Q on explicitly calling file.close

Charles Yeomans charles at declareSub.com
Wed Sep 9 23:19:29 CEST 2009


On Sep 9, 2009, at 4:50 PM, r wrote:

> On Sep 9, 3:18 pm, David C Ullrich <dullr... at sprynet.com> wrote:
> (snip)
>> These days I've actually got the syntax and spelling memorized -
>> I can type "close()" without needing to look it up!
>
> +1
>
> You are so right David! I think some people around here need to look
> up "code reuse". Here are a couple of simple templates for our friends
> to study...
>
> def read_file(fname, mode='rb'):
>    '''open file and return contents'''
>    try:
>        f = open(fname, mode)
>        s = f.read()
>        return s
>    except:
>        return 0
>    finally:
>        f.close()
>
> def write_file(fname, s, mode='wb'):
>    '''open file, truncate, and write string'''
>    try:
>        f = open(fname, mode)
>        f.write(s)
>        return 1
>    except:
>        return 0
>    finally:
>        f.close()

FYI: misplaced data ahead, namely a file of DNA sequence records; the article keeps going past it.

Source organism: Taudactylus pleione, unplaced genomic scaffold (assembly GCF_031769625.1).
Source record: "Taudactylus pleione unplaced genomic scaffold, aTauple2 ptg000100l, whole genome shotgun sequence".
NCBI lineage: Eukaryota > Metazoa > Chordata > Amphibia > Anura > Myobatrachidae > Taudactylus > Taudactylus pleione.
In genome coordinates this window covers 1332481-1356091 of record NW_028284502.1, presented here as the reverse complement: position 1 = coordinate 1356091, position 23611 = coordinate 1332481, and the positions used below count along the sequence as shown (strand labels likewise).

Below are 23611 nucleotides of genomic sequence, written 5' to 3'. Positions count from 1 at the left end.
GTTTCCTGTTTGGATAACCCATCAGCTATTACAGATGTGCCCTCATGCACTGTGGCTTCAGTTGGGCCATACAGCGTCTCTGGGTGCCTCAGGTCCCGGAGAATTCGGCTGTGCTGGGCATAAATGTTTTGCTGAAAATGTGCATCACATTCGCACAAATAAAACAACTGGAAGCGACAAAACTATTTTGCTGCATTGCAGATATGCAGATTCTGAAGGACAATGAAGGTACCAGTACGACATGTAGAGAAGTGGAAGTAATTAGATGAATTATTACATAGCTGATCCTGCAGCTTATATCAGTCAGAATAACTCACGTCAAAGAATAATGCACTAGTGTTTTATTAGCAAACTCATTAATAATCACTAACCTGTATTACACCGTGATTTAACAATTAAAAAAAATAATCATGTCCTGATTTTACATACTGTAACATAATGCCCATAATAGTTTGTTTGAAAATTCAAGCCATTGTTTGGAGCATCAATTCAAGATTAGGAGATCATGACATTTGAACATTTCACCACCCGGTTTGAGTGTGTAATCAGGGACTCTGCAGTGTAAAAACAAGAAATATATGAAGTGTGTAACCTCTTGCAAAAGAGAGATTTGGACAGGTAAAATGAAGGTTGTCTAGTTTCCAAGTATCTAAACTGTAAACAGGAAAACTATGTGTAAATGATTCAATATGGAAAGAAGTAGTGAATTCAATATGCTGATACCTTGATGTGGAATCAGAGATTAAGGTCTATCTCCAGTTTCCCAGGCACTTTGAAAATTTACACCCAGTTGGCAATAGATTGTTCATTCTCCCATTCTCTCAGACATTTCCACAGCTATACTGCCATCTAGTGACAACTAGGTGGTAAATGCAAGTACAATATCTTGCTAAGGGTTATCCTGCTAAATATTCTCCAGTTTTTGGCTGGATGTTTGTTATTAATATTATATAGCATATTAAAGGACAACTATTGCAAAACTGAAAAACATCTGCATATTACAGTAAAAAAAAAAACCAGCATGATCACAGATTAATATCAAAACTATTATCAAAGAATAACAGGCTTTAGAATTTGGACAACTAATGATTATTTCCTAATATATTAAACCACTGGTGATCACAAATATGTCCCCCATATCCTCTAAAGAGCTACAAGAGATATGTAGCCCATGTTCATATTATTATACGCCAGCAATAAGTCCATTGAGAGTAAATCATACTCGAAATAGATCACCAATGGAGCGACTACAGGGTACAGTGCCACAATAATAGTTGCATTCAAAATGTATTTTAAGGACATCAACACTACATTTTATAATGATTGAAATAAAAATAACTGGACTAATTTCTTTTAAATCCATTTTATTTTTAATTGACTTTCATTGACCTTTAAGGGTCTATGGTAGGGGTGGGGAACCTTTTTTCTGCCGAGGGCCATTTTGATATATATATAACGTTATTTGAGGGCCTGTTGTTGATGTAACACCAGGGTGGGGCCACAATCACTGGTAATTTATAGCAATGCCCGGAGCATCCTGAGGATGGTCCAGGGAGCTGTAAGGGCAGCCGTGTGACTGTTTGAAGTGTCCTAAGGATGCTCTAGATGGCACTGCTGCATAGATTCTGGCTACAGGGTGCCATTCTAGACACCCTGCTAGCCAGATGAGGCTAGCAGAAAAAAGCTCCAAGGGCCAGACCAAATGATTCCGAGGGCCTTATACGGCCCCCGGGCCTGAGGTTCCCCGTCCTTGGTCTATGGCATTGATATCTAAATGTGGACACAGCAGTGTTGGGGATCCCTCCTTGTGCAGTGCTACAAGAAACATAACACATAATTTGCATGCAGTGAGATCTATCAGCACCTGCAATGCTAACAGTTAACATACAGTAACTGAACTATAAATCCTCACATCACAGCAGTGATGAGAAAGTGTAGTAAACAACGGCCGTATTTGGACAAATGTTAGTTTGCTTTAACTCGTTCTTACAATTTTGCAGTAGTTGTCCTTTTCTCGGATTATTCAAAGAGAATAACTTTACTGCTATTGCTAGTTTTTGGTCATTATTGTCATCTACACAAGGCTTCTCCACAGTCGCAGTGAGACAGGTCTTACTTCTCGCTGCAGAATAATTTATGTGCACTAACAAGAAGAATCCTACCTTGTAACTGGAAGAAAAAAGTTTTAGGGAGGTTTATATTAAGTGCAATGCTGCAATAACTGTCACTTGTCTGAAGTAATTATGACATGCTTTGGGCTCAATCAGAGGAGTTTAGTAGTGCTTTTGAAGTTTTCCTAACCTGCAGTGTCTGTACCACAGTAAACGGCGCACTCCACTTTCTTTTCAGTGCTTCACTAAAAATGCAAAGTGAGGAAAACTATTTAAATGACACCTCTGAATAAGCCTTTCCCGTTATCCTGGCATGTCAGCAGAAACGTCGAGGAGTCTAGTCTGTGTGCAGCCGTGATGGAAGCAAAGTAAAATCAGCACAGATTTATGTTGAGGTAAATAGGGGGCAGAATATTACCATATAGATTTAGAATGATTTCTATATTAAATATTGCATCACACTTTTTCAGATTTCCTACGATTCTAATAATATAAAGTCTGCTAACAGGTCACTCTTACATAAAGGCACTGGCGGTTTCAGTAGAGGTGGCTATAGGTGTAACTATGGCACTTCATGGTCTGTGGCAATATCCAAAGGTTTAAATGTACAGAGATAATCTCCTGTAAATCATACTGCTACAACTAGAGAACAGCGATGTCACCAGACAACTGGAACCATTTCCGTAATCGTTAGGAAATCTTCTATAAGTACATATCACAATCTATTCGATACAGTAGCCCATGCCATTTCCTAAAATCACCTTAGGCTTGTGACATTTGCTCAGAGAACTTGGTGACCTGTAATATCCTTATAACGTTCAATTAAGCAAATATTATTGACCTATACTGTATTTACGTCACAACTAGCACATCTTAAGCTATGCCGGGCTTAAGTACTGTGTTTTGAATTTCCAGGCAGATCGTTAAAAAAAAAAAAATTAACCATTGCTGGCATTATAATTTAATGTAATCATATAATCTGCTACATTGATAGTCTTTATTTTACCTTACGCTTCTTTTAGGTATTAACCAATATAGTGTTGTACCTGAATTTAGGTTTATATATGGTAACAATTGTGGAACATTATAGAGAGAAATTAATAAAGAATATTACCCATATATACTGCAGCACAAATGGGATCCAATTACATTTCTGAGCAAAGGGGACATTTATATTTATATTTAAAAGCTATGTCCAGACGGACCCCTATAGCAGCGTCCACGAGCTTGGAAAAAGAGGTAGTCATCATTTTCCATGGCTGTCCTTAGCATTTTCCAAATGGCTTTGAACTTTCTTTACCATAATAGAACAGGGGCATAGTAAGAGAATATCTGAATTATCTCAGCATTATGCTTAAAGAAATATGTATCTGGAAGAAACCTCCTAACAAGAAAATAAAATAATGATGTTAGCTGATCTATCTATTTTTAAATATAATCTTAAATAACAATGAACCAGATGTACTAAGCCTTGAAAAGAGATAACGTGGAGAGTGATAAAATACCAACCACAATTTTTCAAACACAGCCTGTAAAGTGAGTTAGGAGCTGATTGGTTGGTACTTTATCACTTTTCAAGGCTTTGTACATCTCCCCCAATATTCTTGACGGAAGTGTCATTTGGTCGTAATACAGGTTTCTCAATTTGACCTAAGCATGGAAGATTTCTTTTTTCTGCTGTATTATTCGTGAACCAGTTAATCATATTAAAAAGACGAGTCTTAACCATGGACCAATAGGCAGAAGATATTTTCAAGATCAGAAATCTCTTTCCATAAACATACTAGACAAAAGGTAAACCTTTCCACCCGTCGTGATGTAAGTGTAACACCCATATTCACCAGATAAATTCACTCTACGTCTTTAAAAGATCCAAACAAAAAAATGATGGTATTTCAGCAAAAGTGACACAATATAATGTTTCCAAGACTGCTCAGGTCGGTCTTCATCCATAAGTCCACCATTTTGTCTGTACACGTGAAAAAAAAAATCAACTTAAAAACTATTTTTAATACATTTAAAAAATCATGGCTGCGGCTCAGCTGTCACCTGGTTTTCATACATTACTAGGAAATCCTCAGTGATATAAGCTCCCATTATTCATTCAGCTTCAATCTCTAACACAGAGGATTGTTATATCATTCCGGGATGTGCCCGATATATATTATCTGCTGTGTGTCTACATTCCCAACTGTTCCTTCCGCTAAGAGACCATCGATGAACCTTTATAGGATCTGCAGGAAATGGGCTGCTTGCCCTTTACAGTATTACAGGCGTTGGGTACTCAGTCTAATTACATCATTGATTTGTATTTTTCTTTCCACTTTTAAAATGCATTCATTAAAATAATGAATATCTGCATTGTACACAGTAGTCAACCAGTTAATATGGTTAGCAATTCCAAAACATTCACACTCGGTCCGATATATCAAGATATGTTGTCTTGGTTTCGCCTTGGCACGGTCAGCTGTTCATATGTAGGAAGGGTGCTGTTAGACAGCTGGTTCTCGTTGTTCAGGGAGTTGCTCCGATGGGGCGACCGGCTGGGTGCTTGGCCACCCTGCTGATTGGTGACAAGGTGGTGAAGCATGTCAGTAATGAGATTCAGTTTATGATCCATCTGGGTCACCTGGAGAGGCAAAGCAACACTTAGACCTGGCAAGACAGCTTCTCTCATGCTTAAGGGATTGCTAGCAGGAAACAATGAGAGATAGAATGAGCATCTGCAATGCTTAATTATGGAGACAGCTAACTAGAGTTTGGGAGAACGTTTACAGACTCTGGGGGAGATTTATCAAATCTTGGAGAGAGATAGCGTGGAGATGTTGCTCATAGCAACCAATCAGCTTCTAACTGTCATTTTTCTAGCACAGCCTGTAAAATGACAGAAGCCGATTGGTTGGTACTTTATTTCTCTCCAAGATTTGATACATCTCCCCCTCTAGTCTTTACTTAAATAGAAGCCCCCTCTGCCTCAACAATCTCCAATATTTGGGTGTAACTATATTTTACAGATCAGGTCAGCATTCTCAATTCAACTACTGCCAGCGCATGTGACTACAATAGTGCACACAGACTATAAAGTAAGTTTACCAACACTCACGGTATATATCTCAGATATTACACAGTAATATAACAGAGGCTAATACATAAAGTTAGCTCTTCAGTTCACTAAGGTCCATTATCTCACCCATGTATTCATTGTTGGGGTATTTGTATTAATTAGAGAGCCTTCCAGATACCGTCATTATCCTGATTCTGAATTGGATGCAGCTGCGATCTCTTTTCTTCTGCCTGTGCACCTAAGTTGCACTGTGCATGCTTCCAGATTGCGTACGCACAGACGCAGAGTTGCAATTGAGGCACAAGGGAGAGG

Unfortunately, both of these simple templates have the following  
problem -- if open fails, a NameError will be raised from the finally  
block.


def read_file(fname, mode='rb'):
    '''open file and return contents'''
    f = open(fname, mode)
    try:
        return f.read()

    finally:
        f = f.close()

I removed the except block because I prefer exceptions to error codes.

def write_file(fname, s, mode='wb'):
    '''open file, truncate, and write string'''
    f = open(fname, mode)
    try:
        f.write(s)

    finally:
        f = f.close()

In addition to fixing the latent bug in the second simple template, I  
took the opportunity to correct your heinous violation of command- 
query separation.


Charles Yeomans




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